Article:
Local Development Framework (LDF)
A public consultation on The Local Development Framework: Core Spatial Development Strategy (LDF) was commenced in the autumn of 2009. A feedback report detailing the results was published by EBC in June 2010.
The Report sought the inclusion of options 2 & 3 combined in the completed LDF Core Strategy that will undergo public consultation in early 2011. Option 2 includes the possibility of at least 150 additional homes in Sovereign Harbour.
Paras 4.24-4.26 of the Report include the argument: "Discounting the responses received at the ‘Neighbourhood 14 – Sovereign’ consultation event significantly reduces the level of opposition to Option 2, making it the most supported and least opposed option by the rest of the Borough".
This, in our view, is grossly unfair. Option 2 is the only option that impacts directly on Sovereign Harbour, yet the views of Harbour residents opposing this option are simply to be "discounted"!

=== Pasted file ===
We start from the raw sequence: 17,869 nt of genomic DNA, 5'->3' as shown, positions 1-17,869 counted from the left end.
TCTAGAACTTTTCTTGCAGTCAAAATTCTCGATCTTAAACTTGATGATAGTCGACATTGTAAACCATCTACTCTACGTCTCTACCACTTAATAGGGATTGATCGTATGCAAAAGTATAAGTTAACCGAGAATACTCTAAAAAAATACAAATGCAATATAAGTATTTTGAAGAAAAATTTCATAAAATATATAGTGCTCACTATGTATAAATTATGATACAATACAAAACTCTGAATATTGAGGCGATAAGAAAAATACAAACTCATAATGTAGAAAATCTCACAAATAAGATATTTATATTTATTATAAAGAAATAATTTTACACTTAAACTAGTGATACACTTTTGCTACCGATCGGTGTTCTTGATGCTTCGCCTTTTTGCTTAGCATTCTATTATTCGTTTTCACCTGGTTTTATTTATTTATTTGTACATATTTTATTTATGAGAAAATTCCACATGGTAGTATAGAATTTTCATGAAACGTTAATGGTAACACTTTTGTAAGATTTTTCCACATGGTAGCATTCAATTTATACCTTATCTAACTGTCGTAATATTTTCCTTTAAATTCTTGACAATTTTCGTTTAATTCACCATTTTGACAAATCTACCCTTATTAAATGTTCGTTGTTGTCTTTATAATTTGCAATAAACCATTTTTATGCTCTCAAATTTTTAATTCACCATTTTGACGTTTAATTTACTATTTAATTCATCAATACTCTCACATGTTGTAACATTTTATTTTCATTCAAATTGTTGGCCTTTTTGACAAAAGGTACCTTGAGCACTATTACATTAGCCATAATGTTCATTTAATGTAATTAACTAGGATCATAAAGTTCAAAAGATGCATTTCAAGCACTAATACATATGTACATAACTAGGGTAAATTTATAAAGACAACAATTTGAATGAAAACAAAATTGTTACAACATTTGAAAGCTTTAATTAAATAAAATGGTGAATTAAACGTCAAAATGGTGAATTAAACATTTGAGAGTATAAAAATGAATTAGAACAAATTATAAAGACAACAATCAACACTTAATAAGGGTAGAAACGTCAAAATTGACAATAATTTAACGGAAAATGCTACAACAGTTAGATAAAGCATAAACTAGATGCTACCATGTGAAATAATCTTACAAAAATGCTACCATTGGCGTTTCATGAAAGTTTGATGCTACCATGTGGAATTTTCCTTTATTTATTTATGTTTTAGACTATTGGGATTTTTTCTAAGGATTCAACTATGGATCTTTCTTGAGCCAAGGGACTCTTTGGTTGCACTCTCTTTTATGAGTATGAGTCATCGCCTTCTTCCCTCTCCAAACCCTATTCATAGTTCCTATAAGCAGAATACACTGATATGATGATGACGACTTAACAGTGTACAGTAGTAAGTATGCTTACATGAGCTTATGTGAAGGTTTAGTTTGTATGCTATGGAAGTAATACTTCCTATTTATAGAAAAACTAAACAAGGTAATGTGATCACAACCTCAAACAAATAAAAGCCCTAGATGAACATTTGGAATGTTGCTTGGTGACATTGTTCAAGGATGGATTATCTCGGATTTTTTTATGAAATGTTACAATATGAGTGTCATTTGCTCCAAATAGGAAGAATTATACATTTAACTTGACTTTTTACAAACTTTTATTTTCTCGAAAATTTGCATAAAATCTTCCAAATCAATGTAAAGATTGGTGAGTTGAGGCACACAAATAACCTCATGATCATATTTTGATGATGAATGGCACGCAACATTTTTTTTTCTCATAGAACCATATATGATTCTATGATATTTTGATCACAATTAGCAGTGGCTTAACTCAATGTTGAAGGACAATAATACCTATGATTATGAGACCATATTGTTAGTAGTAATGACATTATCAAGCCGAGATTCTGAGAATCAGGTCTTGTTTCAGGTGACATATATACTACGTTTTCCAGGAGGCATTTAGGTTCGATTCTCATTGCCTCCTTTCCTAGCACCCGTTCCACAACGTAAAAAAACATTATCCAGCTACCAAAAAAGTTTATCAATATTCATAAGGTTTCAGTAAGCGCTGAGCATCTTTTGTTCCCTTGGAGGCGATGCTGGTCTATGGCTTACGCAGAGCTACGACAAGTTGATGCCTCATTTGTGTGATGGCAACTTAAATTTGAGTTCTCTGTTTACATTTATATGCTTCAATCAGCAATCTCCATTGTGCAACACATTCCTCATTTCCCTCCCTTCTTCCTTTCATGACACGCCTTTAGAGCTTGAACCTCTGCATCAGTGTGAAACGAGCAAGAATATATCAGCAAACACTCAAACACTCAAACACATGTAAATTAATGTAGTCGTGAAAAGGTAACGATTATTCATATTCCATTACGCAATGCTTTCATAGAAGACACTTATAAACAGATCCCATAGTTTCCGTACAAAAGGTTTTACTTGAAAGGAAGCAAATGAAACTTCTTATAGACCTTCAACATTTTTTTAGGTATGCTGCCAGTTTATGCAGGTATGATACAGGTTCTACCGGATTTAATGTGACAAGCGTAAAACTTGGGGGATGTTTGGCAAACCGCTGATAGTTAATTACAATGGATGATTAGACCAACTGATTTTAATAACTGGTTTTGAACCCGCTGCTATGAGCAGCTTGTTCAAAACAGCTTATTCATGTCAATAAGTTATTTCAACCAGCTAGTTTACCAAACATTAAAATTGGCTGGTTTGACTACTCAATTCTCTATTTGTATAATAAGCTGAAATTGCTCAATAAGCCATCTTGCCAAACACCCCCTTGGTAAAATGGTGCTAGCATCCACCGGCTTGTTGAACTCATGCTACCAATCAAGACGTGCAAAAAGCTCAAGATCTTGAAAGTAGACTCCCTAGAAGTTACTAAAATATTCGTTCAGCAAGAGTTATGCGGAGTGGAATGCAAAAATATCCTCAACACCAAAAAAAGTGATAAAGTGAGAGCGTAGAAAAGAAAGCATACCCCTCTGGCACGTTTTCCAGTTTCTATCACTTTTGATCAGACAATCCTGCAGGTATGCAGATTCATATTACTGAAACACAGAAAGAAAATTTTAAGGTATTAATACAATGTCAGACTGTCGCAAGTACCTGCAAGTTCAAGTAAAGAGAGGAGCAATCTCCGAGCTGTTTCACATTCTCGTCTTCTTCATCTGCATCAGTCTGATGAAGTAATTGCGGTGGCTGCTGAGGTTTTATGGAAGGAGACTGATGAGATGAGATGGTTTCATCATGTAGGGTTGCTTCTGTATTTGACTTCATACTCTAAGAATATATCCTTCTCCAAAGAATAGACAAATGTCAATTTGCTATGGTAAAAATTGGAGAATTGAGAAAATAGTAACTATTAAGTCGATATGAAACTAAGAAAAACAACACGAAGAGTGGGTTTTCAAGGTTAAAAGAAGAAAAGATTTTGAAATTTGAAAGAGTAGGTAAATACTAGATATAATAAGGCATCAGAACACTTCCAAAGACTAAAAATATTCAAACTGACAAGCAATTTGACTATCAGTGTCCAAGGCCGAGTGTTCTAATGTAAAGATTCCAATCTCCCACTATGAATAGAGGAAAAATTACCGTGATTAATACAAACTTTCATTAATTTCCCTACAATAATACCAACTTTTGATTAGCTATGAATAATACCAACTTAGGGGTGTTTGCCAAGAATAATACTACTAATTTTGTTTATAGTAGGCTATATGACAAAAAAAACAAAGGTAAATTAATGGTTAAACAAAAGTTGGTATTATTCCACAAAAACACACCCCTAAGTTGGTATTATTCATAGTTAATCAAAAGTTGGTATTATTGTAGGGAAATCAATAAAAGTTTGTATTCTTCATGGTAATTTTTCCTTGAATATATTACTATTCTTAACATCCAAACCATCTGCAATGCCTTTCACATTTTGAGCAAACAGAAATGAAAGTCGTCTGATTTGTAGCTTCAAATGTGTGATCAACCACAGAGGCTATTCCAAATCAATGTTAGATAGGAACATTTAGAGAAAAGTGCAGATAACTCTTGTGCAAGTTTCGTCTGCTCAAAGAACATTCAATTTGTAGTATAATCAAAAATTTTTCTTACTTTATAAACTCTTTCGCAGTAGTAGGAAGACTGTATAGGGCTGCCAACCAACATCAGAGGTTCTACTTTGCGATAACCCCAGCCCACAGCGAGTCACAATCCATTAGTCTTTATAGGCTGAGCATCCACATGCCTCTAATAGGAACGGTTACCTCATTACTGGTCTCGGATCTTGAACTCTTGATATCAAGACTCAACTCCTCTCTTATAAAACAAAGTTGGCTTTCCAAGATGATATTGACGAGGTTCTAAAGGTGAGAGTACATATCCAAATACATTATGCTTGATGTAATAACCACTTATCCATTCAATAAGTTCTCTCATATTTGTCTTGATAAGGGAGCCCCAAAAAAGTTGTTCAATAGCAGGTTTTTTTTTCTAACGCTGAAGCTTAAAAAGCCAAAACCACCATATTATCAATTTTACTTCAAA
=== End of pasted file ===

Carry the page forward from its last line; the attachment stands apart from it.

SHRA's Response to LDF Report
SHRA is determined to resist any further residential development within the Harbour area. We want to ensure that all the remaining development land is used to provide the necessary social infrastructure and the business and tourist facilities that will make Sovereign Harbour a sustainable community for the future.
We considered that the way the LDF consultation was carried out, and the way that conclusions were drawn from it, were wrong.
As a result, and on behalf of our members, in early June 2010 SHRA wrote to Eric Pickles, the Secretary of State (SoS) for Communities, asking that his Department investigate:
i. The manner in which EBC conducted the LDF public
ii. The report that was produced as a result.
iii. The validity of the conclusions that were reached.